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Is Pat Clayton The Finest Fish Photographer In America?

With a sense of urgency, feisty spirit and an incredible eye, this talented witness turns trout and salmon into art muses for conservation

Yellowstone cutthroat trout, famous around the world, and swimming here in the national park they are named after. Photo courtesy Pat Clayton
Yellowstone cutthroat trout, famous around the world, and swimming here in the national park they are named after. Photo courtesy Pat Clayton
During winter, when others are bundled in thermal layers and plying the slopes, Pat Clayton loves to ski but he makes his living by taking the polar bear plunge into icy rivers. In summer, after the snow melts and high water begins to recede, Clayton inconspicuously humps it into the high country, carrying 50 pounds of camera gear and a surfer’s wetsuit in his backpack, checking out pools and rivulets of water few of us notice.

Is Clayton the best underwater photographer of imperiled freshwater fish species in North America?

That’s debatable, though a strong case can be argued in his favor.  If he isn’t the finest, then the peripatetic Mr. Clayton, who is also a conservation firebrand, can at least stand accused of possessing a fearless heart. 

Besides taking pictures of fish that make us think, and giving scientists visual reference points in an age of climate change for where wild fish still are, Clayton creates truly breathtaking art. It adorns the homes and offices of people who dream of the liquid jewel places we affectionately call trout and salmon land.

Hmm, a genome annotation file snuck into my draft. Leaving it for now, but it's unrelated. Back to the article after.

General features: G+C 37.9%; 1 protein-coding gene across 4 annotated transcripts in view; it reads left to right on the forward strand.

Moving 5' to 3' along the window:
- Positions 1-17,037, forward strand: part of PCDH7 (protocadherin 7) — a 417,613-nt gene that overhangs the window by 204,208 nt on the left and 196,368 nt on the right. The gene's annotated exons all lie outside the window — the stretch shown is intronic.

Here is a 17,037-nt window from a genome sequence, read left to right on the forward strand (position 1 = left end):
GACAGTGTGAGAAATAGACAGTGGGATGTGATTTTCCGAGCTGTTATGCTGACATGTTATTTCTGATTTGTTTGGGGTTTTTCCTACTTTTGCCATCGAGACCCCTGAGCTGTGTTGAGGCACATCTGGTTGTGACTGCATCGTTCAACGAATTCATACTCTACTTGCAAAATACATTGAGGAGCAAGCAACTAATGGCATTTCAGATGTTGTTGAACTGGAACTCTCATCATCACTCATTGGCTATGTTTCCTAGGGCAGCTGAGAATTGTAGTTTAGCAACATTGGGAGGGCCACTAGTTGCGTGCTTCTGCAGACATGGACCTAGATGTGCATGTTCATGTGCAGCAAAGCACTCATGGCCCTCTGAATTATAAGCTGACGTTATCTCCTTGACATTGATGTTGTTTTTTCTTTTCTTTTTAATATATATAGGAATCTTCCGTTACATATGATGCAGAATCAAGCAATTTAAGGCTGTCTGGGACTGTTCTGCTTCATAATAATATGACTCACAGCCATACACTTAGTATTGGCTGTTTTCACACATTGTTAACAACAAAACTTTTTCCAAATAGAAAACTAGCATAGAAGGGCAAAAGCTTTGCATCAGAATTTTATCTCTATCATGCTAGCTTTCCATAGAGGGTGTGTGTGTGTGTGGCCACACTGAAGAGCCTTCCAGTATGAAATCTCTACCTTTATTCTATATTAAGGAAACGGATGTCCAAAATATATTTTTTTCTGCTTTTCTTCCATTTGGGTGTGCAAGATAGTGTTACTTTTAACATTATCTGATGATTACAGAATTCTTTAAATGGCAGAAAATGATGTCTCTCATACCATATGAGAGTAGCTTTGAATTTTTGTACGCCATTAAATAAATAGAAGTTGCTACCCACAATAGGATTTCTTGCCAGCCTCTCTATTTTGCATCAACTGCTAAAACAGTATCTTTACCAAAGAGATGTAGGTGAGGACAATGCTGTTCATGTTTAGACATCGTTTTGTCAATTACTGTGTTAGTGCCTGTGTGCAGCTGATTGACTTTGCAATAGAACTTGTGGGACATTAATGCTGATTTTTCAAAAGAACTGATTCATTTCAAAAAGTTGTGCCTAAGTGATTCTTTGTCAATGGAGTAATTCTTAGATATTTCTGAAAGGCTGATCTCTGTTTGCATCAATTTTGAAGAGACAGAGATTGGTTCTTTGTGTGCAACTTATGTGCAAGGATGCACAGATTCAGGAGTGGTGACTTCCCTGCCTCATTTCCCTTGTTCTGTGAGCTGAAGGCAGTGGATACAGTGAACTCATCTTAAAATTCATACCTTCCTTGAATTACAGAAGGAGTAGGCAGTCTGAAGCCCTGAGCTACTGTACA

Salmon massed in Lake Iliamna, part of the complex of freshwater where wild salmon spawn and then return to the sea. Not far away is the site of the proposed Pebble Mine. Photo courtesy Pat Clayton
Salmon massed in Lake Iliamna, part of the complex of freshwater where wild salmon spawn and then return to the sea. Not far away is the site of the proposed Pebble Mine. Photo courtesy Pat Clayton
Through his company, Fish Eye Guy Photography, Clayon has amassed a portfolio that is likely to never be replicated. Yes, it’s a historic touchstone for our time. The only question is whether he’s documenting visions of what once was, or wake-up calls for what’s at stake in the decades ahead?